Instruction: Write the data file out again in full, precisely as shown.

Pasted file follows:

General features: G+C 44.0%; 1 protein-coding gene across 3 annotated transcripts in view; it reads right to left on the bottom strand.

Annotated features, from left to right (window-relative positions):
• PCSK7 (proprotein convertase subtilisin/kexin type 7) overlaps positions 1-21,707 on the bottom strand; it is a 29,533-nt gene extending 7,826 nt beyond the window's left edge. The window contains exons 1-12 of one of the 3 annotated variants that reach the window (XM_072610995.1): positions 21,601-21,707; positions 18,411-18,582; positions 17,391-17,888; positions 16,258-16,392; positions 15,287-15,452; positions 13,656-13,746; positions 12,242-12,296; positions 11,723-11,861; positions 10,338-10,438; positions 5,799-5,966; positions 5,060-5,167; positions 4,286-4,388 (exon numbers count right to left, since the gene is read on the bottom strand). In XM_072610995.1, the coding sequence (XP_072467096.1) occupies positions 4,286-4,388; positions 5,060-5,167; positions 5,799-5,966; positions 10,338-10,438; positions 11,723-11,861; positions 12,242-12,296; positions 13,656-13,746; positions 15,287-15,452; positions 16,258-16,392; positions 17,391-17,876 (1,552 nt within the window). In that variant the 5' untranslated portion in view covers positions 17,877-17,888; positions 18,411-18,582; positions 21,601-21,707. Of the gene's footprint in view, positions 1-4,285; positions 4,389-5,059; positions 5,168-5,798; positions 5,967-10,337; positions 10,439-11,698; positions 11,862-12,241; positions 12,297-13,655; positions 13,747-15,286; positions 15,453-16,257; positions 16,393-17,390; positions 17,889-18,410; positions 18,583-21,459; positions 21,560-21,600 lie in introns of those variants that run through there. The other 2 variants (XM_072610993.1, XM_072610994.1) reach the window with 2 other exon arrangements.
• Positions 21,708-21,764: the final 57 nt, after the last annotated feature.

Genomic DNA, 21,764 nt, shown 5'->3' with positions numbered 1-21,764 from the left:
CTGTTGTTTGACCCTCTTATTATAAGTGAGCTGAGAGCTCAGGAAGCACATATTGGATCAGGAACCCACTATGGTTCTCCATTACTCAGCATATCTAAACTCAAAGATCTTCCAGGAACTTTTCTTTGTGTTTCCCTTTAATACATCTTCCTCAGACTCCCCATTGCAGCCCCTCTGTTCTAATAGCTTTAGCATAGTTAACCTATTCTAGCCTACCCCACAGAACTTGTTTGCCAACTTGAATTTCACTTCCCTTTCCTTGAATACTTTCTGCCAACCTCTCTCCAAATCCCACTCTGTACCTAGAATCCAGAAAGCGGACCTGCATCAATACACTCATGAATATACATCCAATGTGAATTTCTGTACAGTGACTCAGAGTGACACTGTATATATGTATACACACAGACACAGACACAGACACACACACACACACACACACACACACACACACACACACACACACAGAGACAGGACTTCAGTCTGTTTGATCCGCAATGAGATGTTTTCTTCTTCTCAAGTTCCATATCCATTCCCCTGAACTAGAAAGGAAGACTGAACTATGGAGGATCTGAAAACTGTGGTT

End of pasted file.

General features: G+C 44.0%; 1 protein-coding gene across 3 annotated transcripts in view; it reads right to left on the bottom strand.

Annotated features, from left to right (window-relative positions):
• PCSK7 (proprotein convertase subtilisin/kexin type 7) overlaps positions 1-21,707 on the bottom strand; it is a 29,533-nt gene extending 7,826 nt beyond the window's left edge. The window contains exons 1-12 of one of the 3 annotated variants that reach the window (XM_072610995.1): positions 21,601-21,707; positions 18,411-18,582; positions 17,391-17,888; positions 16,258-16,392; positions 15,287-15,452; positions 13,656-13,746; positions 12,242-12,296; positions 11,723-11,861; positions 10,338-10,438; positions 5,799-5,966; positions 5,060-5,167; positions 4,286-4,388 (exon numbers count right to left, since the gene is read on the bottom strand). In XM_072610995.1, the coding sequence (XP_072467096.1) occupies positions 4,286-4,388; positions 5,060-5,167; positions 5,799-5,966; positions 10,338-10,438; positions 11,723-11,861; positions 12,242-12,296; positions 13,656-13,746; positions 15,287-15,452; positions 16,258-16,392; positions 17,391-17,876 (1,552 nt within the window). In that variant the 5' untranslated portion in view covers positions 17,877-17,888; positions 18,411-18,582; positions 21,601-21,707. Of the gene's footprint in view, positions 1-4,285; positions 4,389-5,059; positions 5,168-5,798; positions 5,967-10,337; positions 10,439-11,698; positions 11,862-12,241; positions 12,297-13,655; positions 13,747-15,286; positions 15,453-16,257; positions 16,393-17,390; positions 17,889-18,410; positions 18,583-21,459; positions 21,560-21,600 lie in introns of those variants that run through there. The other 2 variants (XM_072610993.1, XM_072610994.1) reach the window with 2 other exon arrangements.
• Positions 21,708-21,764: the final 57 nt, after the last annotated feature.

Genomic DNA, 21,764 nt, shown 5'->3' with positions numbered 1-21,764 from the left:
CTGTTGTTTGACCCTCTTATTATAAGTGAGCTGAGAGCTCAGGAAGCACATATTGGATCAGGAACCCACTATGGTTCTCCATTACTCAGCATATCTAAACTCAAAGATCTTCCAGGAACTTTTCTTTGTGTTTCCCTTTAATACATCTTCCTCAGACTCCCCATTGCAGCCCCTCTGTTCTAATAGCTTTAGCATAGTTAACCTATTCTAGCCTACCCCACAGAACTTGTTTGCCAACTTGAATTTCACTTCCCTTTCCTTGAATACTTTCTGCCAACCTCTCTCCAAATCCCACTCTGTACCTAGAATCCAGAAAGCGGACCTGCATCAATACACTCATGAATATACATCCAATGTGAATTTCTGTACAGTGACTCAGAGTGACACTGTATATATGTATACACACAGACACAGACACAGACACACACACACACACACACACACACACACACACACACACACACACAGAGACAGGACTTCAGTCTGTTTGATCCGCAATGAGATGTTTTCTTCTTCTCAAGTTCCATATCCATTCCCCTGAACTAGAAAGGAAGACTGAACTATGGAGGATCTGAAAACTGTGGTT